African leaders call on ICC to halt Kenya cases


Sun, Oct 13, 2013 - Page 6

African nations yesterday urged the International Criminal Court (ICC) to defer the crimes against humanity trials of Kenya’s leadership as they convened a special summit on their worsening relations with the tribunal.

The meeting at the African Union (AU) headquarters comes amid mounting tensions with the ICC, which has been accused of acting like a neo-colonialist institution that has singled out Africans since being set up as the world’s first permanent court to try genocide and war crimes.

In his opening speech, AU chairperson and Ethiopian Prime Minister Hailemariam Desalegn alleged that the Hague-based tribunal “has continued to operate in complete disregard” of African governments.

“The unfair treatment that we have been subjected to is completely unacceptable,” he added, accusing the court of ignoring efforts in Kenya and Sudan — whose leaders have been indicted by the ICC — to resolve problems internally.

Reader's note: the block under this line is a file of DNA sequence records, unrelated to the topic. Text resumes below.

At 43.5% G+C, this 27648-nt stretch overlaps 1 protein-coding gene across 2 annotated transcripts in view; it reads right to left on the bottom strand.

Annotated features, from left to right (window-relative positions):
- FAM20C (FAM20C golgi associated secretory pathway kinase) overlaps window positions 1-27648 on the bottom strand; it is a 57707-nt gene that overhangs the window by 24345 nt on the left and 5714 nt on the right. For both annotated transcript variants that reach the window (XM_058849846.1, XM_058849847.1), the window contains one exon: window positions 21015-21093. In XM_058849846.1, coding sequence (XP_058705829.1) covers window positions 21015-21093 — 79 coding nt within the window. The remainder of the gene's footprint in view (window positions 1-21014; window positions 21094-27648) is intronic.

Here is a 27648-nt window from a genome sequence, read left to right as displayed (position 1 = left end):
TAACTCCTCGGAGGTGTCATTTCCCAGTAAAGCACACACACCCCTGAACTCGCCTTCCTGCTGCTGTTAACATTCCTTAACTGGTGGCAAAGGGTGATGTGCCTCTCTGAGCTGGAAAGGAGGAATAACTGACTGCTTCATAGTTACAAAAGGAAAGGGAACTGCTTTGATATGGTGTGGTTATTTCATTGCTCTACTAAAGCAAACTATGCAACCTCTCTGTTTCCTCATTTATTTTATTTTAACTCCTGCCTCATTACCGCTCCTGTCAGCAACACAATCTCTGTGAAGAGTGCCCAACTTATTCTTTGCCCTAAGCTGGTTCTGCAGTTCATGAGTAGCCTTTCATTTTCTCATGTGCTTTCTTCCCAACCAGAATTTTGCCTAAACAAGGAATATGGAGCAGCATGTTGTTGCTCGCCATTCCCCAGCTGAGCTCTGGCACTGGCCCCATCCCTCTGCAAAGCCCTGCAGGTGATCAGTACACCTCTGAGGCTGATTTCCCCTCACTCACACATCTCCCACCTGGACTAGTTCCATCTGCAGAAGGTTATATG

Kenyan President Uhuru Kenyatta and Kenyan Vice President William Ruto have been charged with crimes against humanity for allegedly masterminding a vicious campaign of ethnic violence that left at least 1,100 dead and more than 600,000 homeless after disputed 2007 elections.

Now allies and elected this year on a platform of national reconciliation, they argue the case is violating Kenyan sovereignty, undoing efforts at national reconciliation and hampering their running of the country.

Sudanese President Omar al-Bashir, who along with Kenyatta was among the heads of state attending the summit, is wanted by the court in The Hague on 10 counts of war crimes, crimes against humanity and genocide in Sudan’s Darfur conflict.

The ICC so far has issued indictments linked to conflicts in nine countries, all of them in Africa. Diplomats with the 54-member AU say there was a sentiment the court — which is an independent body and not part of the UN system — was turning a blind eye to other parts of the world.

The AU bloc has been divided on the issue — with countries like Kenya, Sudan, Ethiopia and Rwanda taking a tough line, but other nations seemingly reluctant to get embroiled in a diplomatic confrontation.

Kenya’s leadership has pledged to cooperate with the court, with Ruto’s trial underway and Kenyatta due in court on Nov. 12.